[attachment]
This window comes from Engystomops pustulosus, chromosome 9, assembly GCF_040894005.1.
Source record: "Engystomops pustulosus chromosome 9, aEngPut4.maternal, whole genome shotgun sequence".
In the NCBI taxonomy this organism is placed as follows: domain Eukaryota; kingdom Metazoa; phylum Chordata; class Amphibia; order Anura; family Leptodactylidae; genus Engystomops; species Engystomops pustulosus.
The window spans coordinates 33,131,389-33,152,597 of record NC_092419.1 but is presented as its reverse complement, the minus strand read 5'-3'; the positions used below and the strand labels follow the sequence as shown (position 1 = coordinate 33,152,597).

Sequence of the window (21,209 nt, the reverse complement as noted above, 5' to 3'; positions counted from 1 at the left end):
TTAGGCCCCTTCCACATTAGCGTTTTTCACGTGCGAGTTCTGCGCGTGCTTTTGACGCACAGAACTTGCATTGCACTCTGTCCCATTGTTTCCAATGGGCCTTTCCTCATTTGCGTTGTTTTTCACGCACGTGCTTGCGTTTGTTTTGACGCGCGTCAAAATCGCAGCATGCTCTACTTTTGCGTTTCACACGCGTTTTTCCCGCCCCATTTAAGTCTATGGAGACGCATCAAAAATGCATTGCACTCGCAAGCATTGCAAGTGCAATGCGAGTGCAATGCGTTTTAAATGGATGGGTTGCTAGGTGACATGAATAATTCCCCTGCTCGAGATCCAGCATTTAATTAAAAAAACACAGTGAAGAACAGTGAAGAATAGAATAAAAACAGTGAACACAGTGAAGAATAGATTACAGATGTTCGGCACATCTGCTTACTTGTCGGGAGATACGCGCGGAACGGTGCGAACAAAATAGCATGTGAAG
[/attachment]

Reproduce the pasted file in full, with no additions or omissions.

This window comes from Engystomops pustulosus, chromosome 9, assembly GCF_040894005.1.
Source record: "Engystomops pustulosus chromosome 9, aEngPut4.maternal, whole genome shotgun sequence".
In the NCBI taxonomy this organism is placed as follows: domain Eukaryota; kingdom Metazoa; phylum Chordata; class Amphibia; order Anura; family Leptodactylidae; genus Engystomops; species Engystomops pustulosus.
The window spans coordinates 33,131,389-33,152,597 of record NC_092419.1 but is presented as its reverse complement, the minus strand read 5'-3'; the positions used below and the strand labels follow the sequence as shown (position 1 = coordinate 33,152,597).

Sequence of the window (21,209 nt, the reverse complement as noted above, 5' to 3'; positions counted from 1 at the left end):
TTAGGCCCCTTCCACATTAGCGTTTTTCACGTGCGAGTTCTGCGCGTGCTTTTGACGCACAGAACTTGCATTGCACTCTGTCCCATTGTTTCCAATGGGCCTTTCCTCATTTGCGTTGTTTTTCACGCACGTGCTTGCGTTTGTTTTGACGCGCGTCAAAATCGCAGCATGCTCTACTTTTGCGTTTCACACGCGTTTTTCCCGCCCCATTTAAGTCTATGGAGACGCATCAAAAATGCATTGCACTCGCAAGCATTGCAAGTGCAATGCGAGTGCAATGCGTTTTAAATGGATGGGTTGCTAGGTGACATGAATAATTCCCCTGCTCGAGATCCAGCATTTAATTAAAAAAACACAGTGAAGAACAGTGAAGAATAGAATAAAAACAGTGAACACAGTGAAGAATAGATTACAGATGTTCGGCACATCTGCTTACTTGTCGGGAGATACGCGCGGAACGGTGCGAACAAAATAGCATGTGAAG